All over the country, including the Cenotaph in London, war memorials have been cleaned, repaired and, in some cases, newly erected in preparation for the commemoration of the centenary of the start of World War I on 4 August. It can only serve to remind people of the important role stone plays in memorialisation.
The longevity of the post-World War II baby boomers may have reached a peak. The number of deaths is on the rise again (see the graph below). Nobody wants to be too pleased about that but it does have a direct and beneficial impact on the death care industry, including memorial masonry.
The death rate was on a downward trend throughout the 1990s and, until now, also in the new millennium. In 2011 it reached its lowest level since records began in 1838. Between 1994 and the low in 2011 the death rate fell by 24%.
Now the trend looks to have reversed, both in terms of the number of deaths and the rate of deaths. In 2012 there was an increase and it will have increased again in 2013 (the final figures were not released until the end of May, after we had gone to press, and the figure on the graph is only an estimate, but it was clear there would be another increase for the year – and that starts to look like a trend).
It has, of course, always been inevitable that the post-war baby boom would eventually lead to a corresponding increase in mortality. People born in the decade after the war are now between 59 and 69, although the baby boom lasted longer than that, reaching a peak of nearly 100 live births per thousand women between the ages of 15 and 44 in 1964. As that generation reaches its alloted span it should produce an increase in business for the death care industry for a sustained period.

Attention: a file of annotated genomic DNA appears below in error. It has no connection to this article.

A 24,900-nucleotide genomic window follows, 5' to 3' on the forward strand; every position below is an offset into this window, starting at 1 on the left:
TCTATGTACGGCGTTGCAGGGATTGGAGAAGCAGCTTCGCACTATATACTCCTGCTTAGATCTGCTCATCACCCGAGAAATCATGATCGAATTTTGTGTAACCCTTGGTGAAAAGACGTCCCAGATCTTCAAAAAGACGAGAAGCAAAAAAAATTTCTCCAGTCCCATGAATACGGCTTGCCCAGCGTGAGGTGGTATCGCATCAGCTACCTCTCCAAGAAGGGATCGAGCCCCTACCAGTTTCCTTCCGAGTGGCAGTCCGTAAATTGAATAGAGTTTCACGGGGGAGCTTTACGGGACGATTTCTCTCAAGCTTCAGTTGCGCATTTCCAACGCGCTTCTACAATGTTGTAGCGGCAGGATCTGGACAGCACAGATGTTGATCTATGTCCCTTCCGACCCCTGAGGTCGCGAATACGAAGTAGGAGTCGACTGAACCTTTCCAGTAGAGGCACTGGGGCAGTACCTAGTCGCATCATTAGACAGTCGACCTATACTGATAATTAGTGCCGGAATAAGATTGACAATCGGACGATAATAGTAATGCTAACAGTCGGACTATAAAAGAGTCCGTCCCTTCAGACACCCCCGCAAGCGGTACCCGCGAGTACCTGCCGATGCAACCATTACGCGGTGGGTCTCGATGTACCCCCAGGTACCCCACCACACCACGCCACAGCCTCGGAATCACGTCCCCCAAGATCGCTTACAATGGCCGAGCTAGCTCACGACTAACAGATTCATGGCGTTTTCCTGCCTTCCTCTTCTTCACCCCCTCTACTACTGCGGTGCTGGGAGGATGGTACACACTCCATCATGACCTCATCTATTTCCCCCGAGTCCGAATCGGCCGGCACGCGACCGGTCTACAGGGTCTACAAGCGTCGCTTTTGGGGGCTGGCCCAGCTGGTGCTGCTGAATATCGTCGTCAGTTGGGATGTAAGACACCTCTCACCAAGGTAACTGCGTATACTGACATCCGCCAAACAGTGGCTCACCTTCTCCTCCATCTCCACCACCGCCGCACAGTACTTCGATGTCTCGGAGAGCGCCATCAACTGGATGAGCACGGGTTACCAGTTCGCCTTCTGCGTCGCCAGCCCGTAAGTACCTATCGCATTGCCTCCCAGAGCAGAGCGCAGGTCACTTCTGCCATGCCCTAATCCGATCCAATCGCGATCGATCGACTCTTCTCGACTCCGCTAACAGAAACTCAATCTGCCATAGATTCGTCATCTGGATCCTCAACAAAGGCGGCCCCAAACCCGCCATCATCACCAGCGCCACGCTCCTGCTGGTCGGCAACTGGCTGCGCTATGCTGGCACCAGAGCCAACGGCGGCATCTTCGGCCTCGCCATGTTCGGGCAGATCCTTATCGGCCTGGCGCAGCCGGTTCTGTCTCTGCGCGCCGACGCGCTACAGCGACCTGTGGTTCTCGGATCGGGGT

(For comparison, the birth rate was 54 live births per 1,000 women aged between 15 and 44 as we entered the new millennium and it has been creeping up since then, reaching 64 in 2012.)
Even if the mortality rate does continue to increase now, with life expectancy for men at 78.2 years and for women at 82.3 years, according to the Office for National Statistics, there could still be a bit of a wait for peak mortality. Nevertheless, anecdotally, the memorial masonry sector has seen sales increase since 2011.
But there are other factors that could also be good news for memorial masonry, notably in the next four years the commemoration of World War I, which might be expected to raise the profile of the role of stone in memorialisation.